The operations shown and described herein are provided to illustrate exemplary implementations of boot acceleration for computer systems and are not intended to be limiting. For example, a different boot sequence may be implemented and the corresponding boot acceleration operations. Other operations may also vary based at least in part on design considerations.

In addition to the specific implementations explicitly set forth herein, other aspects and implementations will be apparent to those skilled in the art from consideration of the specification disclosed herein. It is intended that the specification and illustrated implementations be considered as examples only, with a true scope and spirit of the following claims.

Referenced by
Citing PatentFiling datePublication dateApplicantTitle
US7805599 *Jun 4, 2007Sep 28, 2010Hong Fu Jin Precision Industry (Shenzhen) Co., Ltd.Expansion device for BIOS chip
US7900037 *Feb 12, 2008Mar 1, 2011Western Digital Technologies, Inc.Disk drive maintaining multiple logs to expedite boot operation for a host computer
US7962734 *Mar 15, 2007Jun 14, 2011Hewlett-Packard Development Company, L.P.Method of restarting a computer platform
US8010776 *Dec 17, 2007Aug 30, 2011Spansion LlcAdaptive system boot accelerator for computing systems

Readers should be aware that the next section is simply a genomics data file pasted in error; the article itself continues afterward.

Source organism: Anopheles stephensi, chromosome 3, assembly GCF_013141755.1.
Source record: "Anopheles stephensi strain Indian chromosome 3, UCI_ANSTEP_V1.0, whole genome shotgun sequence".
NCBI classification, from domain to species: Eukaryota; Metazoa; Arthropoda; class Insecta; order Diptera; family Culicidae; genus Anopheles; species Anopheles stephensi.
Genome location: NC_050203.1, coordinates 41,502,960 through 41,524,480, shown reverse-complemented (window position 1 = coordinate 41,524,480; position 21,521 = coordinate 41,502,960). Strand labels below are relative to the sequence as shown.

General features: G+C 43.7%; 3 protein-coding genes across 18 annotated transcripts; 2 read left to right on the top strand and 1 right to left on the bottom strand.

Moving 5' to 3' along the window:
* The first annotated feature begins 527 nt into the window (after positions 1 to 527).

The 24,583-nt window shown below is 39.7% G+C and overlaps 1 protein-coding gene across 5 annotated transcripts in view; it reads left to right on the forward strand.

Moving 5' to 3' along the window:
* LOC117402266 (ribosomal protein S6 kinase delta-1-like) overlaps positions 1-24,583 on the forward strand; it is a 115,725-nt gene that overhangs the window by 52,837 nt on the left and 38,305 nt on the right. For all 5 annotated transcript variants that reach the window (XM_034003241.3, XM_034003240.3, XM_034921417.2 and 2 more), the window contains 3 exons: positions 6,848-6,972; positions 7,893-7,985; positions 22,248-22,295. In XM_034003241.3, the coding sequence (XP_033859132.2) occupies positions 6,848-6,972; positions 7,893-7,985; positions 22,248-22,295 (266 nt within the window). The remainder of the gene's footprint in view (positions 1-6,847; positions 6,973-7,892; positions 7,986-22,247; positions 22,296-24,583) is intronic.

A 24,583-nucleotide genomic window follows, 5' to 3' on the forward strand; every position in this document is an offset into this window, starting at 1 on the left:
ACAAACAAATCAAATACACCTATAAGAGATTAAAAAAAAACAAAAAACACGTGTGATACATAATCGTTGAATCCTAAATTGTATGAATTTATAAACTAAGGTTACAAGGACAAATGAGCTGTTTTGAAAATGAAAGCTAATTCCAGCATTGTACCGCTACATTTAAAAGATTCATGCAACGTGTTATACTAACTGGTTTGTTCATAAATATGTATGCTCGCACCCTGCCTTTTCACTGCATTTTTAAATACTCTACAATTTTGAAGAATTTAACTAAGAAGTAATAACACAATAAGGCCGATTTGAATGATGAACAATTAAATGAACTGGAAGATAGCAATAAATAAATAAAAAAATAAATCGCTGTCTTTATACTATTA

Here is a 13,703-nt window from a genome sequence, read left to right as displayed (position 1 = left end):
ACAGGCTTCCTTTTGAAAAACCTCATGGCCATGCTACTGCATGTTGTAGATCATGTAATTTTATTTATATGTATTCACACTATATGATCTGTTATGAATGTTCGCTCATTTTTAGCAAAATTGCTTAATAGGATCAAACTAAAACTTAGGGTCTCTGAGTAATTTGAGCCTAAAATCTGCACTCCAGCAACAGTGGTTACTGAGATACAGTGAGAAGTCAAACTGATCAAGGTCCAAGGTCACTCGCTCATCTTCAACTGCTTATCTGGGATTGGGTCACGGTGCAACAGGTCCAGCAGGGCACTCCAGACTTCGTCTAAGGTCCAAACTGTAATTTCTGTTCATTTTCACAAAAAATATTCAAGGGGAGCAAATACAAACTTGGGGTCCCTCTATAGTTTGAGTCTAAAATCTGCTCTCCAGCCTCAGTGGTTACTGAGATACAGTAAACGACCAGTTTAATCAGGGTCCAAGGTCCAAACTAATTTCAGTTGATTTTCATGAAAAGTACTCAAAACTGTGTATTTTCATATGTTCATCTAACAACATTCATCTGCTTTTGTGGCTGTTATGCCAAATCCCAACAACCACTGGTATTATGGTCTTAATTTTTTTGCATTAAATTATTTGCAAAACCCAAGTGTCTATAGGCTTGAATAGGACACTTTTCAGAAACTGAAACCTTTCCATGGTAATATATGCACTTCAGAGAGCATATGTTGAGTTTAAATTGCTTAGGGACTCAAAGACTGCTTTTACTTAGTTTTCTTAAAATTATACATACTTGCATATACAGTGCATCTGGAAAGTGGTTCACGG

US8082433 *Feb 12, 2008Dec 20, 2011Western Digital Technologies, Inc.Disk drive employing boot disk space to expedite the boot operation for a host computer
US8151102 *Mar 27, 2009Apr 3, 2012Lenovo (Singapore) Pte. Ltd.System and methods for booting electronic devices
US8180930 *Jan 23, 2009May 15, 2012Nec CorporationInformation processing device, and device initialization method in the information processing device
US8352715 *Dec 29, 2007Jan 8, 2013Chi Mei Communication Systems, Inc.Method for booting up a mobile phone quickly and the mobile phone thereof
US8380970 *Oct 28, 2008Feb 19, 2013Samsung Electronics Co., Ltd.Apparatus and method to drive devices in order to enable rapid booting
US9026775 *Jan 18, 2013May 5, 2015Samsung Electronics Co., Ltd.Apparatus and method to drive devices in order to enable rapid booting
US20140006764 *Jun 28, 2012Jan 2, 2014Robert SwansonMethods, systems and apparatus to improve system boot speed
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WO2013020954A1 *Aug 6, 2012Feb 14, 2013Advanced Digital Broadcast S.A.Method for improving booting of a computing device
Classifications
U.S. Classification713/2
International ClassificationG06F9/00
Cooperative ClassificationG06F9/4401
European ClassificationG06F9/44A
Legal Events
DateCodeEventDescription
Feb 26, 2007ASAssignment
Owner name: HEWLETT-PACKARD DEVELOPMENT COMPANY, L.P.,TEXAS
Free format text: ASSIGNMENT OF ASSIGNORS INTEREST;ASSIGNORS:MAJNI, TIMOTHY W.;THOMPSON, MARK J.;SIGNING DATES FROM 20070222 TO 20070225;REEL/FRAME:018935/0335